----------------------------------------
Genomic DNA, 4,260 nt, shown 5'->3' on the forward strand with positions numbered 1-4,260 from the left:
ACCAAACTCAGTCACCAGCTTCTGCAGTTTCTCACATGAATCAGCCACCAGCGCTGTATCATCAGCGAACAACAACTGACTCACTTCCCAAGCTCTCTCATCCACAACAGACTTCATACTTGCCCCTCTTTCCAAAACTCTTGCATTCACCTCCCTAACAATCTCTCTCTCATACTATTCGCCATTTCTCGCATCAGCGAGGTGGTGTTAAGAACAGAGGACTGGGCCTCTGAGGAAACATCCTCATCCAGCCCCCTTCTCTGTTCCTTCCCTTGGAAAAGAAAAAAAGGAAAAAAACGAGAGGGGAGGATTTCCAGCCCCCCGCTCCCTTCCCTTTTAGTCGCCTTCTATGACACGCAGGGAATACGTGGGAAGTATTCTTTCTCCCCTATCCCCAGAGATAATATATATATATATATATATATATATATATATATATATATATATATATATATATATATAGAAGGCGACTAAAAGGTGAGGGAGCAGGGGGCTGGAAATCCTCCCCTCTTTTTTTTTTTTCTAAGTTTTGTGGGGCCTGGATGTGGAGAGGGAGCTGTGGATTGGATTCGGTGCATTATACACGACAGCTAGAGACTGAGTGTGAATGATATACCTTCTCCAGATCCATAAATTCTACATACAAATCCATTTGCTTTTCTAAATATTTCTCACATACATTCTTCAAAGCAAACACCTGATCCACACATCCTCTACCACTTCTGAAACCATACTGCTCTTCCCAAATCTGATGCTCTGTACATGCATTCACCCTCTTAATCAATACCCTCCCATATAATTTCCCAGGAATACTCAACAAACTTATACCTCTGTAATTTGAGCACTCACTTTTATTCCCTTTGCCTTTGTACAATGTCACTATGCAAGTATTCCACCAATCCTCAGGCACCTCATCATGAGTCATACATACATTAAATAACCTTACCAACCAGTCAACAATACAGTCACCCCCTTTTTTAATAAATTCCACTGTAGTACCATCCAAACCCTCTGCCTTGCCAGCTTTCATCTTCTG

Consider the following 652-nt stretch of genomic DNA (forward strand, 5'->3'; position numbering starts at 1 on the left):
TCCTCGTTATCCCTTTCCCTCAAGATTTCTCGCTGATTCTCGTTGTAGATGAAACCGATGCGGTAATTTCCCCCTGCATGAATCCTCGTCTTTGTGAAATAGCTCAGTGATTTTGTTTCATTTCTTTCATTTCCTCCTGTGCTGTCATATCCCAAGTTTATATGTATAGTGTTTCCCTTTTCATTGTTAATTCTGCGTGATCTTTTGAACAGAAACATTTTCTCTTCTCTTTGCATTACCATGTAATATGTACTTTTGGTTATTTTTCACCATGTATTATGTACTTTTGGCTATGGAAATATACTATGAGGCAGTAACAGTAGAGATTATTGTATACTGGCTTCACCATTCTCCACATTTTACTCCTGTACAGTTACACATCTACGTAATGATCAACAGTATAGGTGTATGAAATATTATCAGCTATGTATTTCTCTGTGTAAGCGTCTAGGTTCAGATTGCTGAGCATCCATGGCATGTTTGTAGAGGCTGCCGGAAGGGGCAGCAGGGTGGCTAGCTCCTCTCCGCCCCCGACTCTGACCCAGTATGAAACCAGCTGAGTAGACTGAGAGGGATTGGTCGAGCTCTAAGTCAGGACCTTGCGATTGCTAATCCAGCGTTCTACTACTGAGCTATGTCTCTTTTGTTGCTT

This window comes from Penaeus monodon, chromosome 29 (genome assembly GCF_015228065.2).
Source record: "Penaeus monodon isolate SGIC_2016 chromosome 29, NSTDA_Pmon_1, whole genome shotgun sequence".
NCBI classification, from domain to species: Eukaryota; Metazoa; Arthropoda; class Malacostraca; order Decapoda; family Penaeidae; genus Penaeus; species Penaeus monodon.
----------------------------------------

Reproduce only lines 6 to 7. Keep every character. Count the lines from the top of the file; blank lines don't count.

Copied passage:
Source record: "Penaeus monodon isolate SGIC_2016 chromosome 29, NSTDA_Pmon_1, whole genome shotgun sequence".
NCBI classification, from domain to species: Eukaryota; Metazoa; Arthropoda; class Malacostraca; order Decapoda; family Penaeidae; genus Penaeus; species Penaeus monodon.